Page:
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By Quincy Scott Jones
Town and Country: A Review of Marci Blackman’s Tradition (Water Street Press, 2013)
In the most brilliant crimes stories, the detective must travel, and hence guide the audience, from more familiar settings to enter hidden and hostile communities. Sherlock Holmes leaves the humdrum armchair to investigate the Red-Headed League. Easy Rawlins leaves his middle class home to dig into the seedy streets of 1940s South Central L.A. Even Batman must drive into Gotham City from the outskirts of Wayne Manor. Marci Blackman’s new novel, Tradition, out June 1st from Water Street Press, is no exception to this rule. As its jacket synopsis suggests, the novel shows one of its protagonists, Gus Weesfree, returning to his hometown after witnessing “a brutal crime” and discovering that “not all was as it seemed.” But Tradition is not the typical crime story and offers no singular guide into its world. Instead, Blackman’s multilayered narrative allows Tradition to swallow us whole and, from the first pages, envelop us deep within the county line.
Tradition opens simply on a spring day in 2007 with Gus, the one-time promising academic of the Weesfree family, returning as an old man to a childhood home of Tradition, Ohio to find his old neighborhood overrun by bulldozers. While everything outside the house is quickly being demolished, everything inside the house is in slow decay: “the moldy loaf of bread hiding the stale box of baking soda,” the “[d]ust and paint chips from the ceiling sprinkl[ing] the stovetop,” Mabel’s alcohol-laced physical state, and, most importantly, the relationship between Gus, his sister, and the town itself. As Tradition continues, cutting seamlessly between the first decade of the millennium and roughly twenty years surrounding World War II, we are introduced to an array of characters including the boldly named Finest Coon, a man misshapen and malformed from a hard birth and even harder life; and Belle, a woman who enters the Weesfrees’ lives with so many secrets she seems almost supernatural at times.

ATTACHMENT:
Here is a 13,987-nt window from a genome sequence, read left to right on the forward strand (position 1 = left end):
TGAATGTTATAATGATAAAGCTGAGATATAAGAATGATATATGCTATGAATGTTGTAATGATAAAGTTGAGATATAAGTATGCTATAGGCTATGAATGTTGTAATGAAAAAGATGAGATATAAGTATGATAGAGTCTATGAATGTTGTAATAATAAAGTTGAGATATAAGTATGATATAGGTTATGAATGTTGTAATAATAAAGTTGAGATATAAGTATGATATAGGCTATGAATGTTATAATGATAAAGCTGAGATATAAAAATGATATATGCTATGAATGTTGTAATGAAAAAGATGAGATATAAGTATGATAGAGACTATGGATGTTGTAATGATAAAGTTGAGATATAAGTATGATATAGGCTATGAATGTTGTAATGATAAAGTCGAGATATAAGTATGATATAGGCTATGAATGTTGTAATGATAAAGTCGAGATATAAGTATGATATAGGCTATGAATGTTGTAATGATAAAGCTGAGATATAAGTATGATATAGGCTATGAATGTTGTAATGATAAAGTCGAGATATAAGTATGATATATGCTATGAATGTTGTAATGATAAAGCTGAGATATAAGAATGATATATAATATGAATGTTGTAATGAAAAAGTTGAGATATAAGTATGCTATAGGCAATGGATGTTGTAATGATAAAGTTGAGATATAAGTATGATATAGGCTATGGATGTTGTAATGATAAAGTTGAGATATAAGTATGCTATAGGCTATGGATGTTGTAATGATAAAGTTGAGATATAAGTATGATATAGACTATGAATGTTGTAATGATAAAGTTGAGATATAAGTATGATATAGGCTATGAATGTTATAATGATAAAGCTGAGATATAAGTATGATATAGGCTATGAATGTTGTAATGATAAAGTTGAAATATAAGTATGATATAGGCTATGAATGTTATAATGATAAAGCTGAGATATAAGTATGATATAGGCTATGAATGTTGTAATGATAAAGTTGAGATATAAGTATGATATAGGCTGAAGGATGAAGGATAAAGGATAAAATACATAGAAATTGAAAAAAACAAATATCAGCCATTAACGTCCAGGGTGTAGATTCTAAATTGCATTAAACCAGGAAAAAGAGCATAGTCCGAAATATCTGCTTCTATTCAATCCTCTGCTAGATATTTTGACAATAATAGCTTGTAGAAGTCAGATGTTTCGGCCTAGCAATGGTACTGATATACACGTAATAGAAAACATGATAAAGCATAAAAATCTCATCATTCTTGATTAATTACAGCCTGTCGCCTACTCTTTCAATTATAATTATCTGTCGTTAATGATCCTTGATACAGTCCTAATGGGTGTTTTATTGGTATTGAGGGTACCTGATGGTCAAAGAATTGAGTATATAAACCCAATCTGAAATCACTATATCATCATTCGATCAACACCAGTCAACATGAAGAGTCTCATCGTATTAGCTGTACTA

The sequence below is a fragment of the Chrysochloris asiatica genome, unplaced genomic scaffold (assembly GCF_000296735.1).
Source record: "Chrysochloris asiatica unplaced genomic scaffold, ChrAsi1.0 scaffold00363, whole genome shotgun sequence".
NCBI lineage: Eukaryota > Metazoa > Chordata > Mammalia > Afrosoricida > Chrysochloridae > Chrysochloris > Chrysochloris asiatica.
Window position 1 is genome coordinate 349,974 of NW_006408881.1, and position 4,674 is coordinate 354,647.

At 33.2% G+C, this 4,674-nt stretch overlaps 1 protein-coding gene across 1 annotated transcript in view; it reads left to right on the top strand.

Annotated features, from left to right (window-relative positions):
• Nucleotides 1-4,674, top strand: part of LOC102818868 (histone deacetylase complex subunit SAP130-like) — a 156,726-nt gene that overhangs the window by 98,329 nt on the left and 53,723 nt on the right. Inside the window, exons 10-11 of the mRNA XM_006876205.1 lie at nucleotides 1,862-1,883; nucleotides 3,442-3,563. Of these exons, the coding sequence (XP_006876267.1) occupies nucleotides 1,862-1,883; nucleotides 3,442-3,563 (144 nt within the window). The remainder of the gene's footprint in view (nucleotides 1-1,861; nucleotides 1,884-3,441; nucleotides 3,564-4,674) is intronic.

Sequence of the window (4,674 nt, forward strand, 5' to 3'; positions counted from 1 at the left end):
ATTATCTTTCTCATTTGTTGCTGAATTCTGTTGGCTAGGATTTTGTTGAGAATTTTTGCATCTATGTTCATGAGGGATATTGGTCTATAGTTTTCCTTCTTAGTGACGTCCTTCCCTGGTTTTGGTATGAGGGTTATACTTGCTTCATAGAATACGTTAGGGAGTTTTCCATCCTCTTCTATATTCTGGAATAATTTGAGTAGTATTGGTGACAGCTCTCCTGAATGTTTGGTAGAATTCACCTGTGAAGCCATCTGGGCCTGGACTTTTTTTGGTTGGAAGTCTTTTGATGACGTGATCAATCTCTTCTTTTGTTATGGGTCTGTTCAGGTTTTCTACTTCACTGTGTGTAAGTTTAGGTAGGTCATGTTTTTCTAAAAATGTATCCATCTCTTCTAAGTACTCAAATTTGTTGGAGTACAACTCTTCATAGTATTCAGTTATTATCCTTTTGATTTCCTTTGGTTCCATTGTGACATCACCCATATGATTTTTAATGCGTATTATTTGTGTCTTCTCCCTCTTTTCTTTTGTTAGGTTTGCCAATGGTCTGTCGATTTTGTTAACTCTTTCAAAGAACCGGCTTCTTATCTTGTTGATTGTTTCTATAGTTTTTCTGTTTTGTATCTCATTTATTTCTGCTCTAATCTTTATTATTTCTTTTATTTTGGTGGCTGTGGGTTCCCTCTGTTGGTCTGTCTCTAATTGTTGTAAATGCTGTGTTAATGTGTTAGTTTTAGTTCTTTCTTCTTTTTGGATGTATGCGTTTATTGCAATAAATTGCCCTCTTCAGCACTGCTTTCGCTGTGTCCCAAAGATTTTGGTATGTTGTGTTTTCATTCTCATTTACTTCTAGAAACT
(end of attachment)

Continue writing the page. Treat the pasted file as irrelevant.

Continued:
It is the intertwining of character and setting that makes Tradition such a captivating read. From the controlled chaos of a large party in a small house, to the moisture in the seams of “torn…defecated on” clothing, to irritation of fresh, frequently “twitching” scars, to the almost ten pages dedicated to slaughtering a sow (bacon lovers, you have been warned) Blackman’s descriptive powers embed us not only in the town of Tradition, but also in the complex psychologies of its residents, and the character of the town itself.
Through Blackman’s use of multiple protagonists and nonlinear structure, Tradition becomes an emblem and an exploration of the paradox “the more things change, the more things stay the same.” While there are specific chronological references throughout the book – the image of unused war rationing coupons, the George W. Bush pronunciation of “I-raq,” and the allusion to a certain up-and-coming writer named Richard Wright –Tradition invites us to look at themes that run throughout the 20th and 21st centuries—themes we’re perhaps more accustomed to seeing with one eye shut: gentrification, euthanasia, child abuse, spousal abuse, disabled abuse, veteran abuse, police brutality, and the marginalization of communities that don’t fit in the neatly drawn, socio-politically-imposed lines of race, gender, and sexuality norms.
This multiplicity is the true strength of the novel. Through engaging prose and engrossing narrative, Tradition, serves to counter American mythologies propagated by many politicians and subtly supported in much mainstream media. In the process, Blackman reveals that issues of integration run deeper than street borders, that the LGBTQA community and all its complexities existed long before the acronym, and that not everyone was for “the Good War.”
Ultimately, Blackman exchanges the trope of the singular super sleuth for a kaleidoscope of characters and allows us to explore Tradition—both the town and the concept–freely. She paints a community comprised of the Greatest Generation we don’t see, the ones that don’t make it into the romanticized campaign speech or the feel-good-movie-of-the-week. It is the country of our grandparents; it is the country in which we live. In the opening epitaph, Blackman reminds us that “tradition” is defined by Webster’s Third International Dictionary as “the force exerted by the past up the present.” But Blackman’s new novel expands this definition’s logic, compelling us to ask ourselves: What are we passing down? What are we giving up?
Learn more about Tradition here.
Quincy Scott Jones’ work has appeared in such anthologies as Heroics: Strange Tales of Absurd Superheroes, From Where We Sit: BlackWriters Write Black Youth and Let Loose on the World: Celebrating Amiri Baraka at 75. With Nina Sharma Jones he co-created the Nor’easter Exchange: a multicultural, multi-city reading series. His first book, The T-Bone Series, was published by Whirlwind Press in 2009.